Critique de livre, Harry Potter, J.K.Rowling, roman, The Casual Vacancy, Une place à prendre
Les premières phrases
« Barry Fairbrother did not want to go out to dinner. He had endured a thumping headache for most of the weekend and was struggling to make a deadline for the local newspaper.
However, his wife had been a little stiff and uncommunicative over lunch, and Barry deduced that his anniversary card had not mitigated the crime of shutting himself away in the study all morning. It did not help that he had been writing about Krystal, whom Mary disliked, although she pretended otherwise.
« Mary, I want to take you out to dinner », he had lied, to break the frost. « Nineteen years, kids! Nineteen years, and your mother’s never looked lovelier. »
Mary had softened and smiled, so Barry had telephoned the golf club, because it was nearby and they were sure of getting a table. He tried to give his wife pleasure in little ways, because he had come to realize, after nearly two decades together, how often he disappointed her in the big things. It was never intentional. They simply had very different notions of what ought to take up most space in life.
Barry and Mary’s four children were past the age of needing a babysitter. They were watching television when he said goodbye to them for the last time, and only Declan, the youngest, turned to look at him, and raised his hand in farewell. »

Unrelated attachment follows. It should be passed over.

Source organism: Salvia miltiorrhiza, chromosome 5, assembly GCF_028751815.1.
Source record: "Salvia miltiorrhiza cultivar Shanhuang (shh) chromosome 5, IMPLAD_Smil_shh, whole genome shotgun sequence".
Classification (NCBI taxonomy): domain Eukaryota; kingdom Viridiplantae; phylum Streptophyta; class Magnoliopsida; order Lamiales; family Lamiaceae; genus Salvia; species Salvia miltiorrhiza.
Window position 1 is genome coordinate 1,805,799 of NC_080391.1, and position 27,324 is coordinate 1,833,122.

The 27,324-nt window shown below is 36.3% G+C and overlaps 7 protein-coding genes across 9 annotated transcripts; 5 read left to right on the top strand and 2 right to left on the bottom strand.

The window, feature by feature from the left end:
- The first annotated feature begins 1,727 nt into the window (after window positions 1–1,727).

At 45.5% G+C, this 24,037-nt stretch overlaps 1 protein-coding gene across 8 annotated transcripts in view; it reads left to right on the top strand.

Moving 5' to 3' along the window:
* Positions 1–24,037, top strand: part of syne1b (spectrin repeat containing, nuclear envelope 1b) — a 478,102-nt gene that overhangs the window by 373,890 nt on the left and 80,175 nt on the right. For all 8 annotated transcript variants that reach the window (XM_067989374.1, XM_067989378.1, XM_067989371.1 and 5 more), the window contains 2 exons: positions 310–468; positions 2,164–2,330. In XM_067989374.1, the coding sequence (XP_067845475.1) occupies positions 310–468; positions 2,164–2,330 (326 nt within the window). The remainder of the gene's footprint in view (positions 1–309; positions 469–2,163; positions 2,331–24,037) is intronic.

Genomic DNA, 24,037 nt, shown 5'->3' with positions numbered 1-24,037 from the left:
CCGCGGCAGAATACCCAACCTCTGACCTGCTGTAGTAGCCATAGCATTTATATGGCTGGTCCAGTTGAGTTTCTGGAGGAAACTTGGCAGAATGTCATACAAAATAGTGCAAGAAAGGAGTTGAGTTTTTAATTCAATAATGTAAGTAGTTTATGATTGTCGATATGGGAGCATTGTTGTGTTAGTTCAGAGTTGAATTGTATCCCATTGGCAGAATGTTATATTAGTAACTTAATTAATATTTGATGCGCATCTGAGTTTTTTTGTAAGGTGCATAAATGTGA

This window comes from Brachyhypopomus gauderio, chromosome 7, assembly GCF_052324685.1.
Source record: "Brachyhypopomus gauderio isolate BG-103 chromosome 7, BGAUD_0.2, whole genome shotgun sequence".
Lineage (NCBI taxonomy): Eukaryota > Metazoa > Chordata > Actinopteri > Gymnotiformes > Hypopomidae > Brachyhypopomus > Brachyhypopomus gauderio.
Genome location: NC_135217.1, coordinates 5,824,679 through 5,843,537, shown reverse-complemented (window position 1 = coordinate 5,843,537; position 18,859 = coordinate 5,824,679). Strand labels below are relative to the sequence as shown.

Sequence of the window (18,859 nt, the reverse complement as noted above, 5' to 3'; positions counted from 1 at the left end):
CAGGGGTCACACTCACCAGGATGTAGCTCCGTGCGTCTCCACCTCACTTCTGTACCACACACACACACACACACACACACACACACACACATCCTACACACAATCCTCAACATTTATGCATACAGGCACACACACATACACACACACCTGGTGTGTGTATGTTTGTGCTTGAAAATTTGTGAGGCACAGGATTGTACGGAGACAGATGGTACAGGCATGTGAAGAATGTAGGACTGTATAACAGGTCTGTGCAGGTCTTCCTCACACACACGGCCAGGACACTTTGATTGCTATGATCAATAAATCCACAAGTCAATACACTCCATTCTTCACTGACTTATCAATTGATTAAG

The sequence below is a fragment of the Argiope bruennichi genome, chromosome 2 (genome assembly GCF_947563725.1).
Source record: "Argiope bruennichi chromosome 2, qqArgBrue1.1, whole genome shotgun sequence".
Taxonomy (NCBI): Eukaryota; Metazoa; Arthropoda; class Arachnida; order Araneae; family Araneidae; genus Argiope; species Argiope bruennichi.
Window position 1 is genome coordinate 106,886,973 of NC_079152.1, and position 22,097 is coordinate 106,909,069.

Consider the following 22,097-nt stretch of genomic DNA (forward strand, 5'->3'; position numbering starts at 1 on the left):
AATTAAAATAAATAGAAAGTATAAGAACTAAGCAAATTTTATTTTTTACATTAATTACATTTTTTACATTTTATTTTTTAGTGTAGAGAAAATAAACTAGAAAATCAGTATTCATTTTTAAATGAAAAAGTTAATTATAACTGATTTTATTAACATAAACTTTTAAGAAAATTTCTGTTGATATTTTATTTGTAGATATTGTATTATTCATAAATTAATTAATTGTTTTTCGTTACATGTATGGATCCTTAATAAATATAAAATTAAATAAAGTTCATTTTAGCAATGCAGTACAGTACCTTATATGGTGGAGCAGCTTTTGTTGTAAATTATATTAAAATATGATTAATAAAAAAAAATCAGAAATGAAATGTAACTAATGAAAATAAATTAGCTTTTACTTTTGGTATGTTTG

Circonstances de lecture
Lu dès sa parution. In English of course !
Acheté les yeux fermés, parce que je suis accro à l’écriture de J.K.Rowling. Avec ce roman (gros de quelque 500 pages), J.K.Rowling tourne radicalement la page Harry Potter avec une histoire ancrée de plain-pied dans la réalité. L’histoire a lieu dans un petit village anglais à l’apparence harmonieuse… jusqu’à ce que Barry Fairbrother meure subitement et laisse un siège vacant au conseil municipal. Débute alors une lutte pour savoir qui prendra sa place. Car l’enjeu est de taille, notamment entre ceux souhaitant continuer son combat pour aider le quartier où se trouvent les logements sociaux, et ceux désirant au contraire s’en débarrasser.
Lutte des classes, problèmes de couples, tourments de l’adolescence, drogue, violence, fossé social, préjugés, égoïsme et indifférence… J.K.Rowling délaisse ici la magie pour traiter de sujets durs et forts. Jusqu’à un final dont on ressort secoué. Un bon gros roman sur la nature humaine.
Un passage parmi d’autres
Fats was curiously joyless these days, even though he made everybody else laugh as much as ever. His quest to rid himself of restrictive morality was an attempt to regain something he was sure had been stifled in him, something that he had lost as he had left childhood. What Fats wanted to recover was a kind of innocence, and the route he had chosen back to it was through all the things that were supposed to be bad for you, but which, paradoxically, seemed to Fats to be the one true way to authenticity; to a kind of purity. It was curious how often everything was back to front, the inverse of what they told you; Fats was starting to think that if you flipped every bit of received wisdom on its head you would have the truth. He wanted to journey through dark labyrinths and wrestle with the strangeness that lurked within; he wanted to break taboos and squeeze wisdom from their bloody hearts; he wanted to achieve a state of amoral grace, and be baptized backwards into ignorance and simplicity.
And so he decided to break one of the few school rules he had not yet contravened, and walked away, into the Fields.
The Casual Vacancy – J.K.Rowling – 2012 (Little Brown)